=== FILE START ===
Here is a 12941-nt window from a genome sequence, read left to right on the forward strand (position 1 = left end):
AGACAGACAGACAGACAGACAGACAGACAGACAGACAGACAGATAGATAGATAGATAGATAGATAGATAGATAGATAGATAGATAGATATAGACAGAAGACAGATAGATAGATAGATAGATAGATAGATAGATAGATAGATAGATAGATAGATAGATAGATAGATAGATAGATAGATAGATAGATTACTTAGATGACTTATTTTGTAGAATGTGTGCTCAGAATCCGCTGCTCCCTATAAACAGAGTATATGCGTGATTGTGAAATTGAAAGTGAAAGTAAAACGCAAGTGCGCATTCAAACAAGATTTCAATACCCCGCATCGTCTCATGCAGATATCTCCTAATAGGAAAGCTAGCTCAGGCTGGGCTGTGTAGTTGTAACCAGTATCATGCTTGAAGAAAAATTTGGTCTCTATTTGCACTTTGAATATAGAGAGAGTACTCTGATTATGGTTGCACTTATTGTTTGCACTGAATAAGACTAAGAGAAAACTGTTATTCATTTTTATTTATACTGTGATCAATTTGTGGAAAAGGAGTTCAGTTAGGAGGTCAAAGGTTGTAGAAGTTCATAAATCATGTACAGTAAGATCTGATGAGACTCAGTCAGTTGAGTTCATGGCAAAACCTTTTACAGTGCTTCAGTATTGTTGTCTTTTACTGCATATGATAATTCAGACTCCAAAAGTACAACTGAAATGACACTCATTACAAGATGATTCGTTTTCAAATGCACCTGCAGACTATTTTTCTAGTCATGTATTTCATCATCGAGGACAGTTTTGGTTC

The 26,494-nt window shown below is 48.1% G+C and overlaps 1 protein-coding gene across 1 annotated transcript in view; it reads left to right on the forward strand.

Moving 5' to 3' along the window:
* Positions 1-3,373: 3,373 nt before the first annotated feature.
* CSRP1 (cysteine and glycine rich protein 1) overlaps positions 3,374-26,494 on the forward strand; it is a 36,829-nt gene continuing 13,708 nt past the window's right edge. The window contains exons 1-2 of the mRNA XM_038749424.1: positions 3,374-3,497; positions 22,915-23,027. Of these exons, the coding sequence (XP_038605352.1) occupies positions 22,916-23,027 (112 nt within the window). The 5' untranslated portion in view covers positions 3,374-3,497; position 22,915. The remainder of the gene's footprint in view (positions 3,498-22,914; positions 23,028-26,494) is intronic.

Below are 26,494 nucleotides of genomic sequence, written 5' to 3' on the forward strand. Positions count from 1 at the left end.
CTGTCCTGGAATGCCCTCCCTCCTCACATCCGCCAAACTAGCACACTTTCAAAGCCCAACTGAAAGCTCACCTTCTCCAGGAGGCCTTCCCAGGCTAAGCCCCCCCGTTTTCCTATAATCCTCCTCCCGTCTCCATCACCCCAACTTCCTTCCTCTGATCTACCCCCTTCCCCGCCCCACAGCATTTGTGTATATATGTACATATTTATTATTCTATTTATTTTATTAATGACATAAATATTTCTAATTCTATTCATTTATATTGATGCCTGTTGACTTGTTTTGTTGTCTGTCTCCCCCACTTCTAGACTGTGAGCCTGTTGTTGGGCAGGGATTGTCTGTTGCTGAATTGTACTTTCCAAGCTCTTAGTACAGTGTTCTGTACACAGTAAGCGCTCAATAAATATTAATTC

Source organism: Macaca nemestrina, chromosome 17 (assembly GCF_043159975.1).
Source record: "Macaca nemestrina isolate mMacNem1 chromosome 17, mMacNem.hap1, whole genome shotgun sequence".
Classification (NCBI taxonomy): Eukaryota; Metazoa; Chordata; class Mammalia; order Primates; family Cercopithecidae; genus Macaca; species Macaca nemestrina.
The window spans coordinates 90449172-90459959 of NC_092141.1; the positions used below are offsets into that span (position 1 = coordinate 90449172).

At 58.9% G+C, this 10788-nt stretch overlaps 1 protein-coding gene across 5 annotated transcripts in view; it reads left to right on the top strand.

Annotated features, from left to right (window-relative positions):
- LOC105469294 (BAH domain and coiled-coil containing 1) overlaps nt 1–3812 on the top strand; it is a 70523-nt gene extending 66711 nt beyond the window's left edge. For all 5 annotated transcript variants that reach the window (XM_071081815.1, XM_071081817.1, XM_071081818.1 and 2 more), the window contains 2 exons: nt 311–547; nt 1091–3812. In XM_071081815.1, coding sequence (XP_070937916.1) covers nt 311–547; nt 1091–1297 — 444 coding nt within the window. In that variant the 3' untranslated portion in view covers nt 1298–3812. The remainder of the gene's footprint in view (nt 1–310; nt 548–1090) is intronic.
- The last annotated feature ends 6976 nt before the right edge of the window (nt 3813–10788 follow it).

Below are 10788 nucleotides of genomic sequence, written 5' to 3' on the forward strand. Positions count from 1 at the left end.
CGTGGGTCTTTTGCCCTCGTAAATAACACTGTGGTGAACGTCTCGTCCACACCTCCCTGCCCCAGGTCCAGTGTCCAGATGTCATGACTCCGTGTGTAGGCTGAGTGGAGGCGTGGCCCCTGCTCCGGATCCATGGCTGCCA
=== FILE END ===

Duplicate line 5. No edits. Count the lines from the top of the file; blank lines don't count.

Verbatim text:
* Positions 1-3,373: 3,373 nt before the first annotated feature.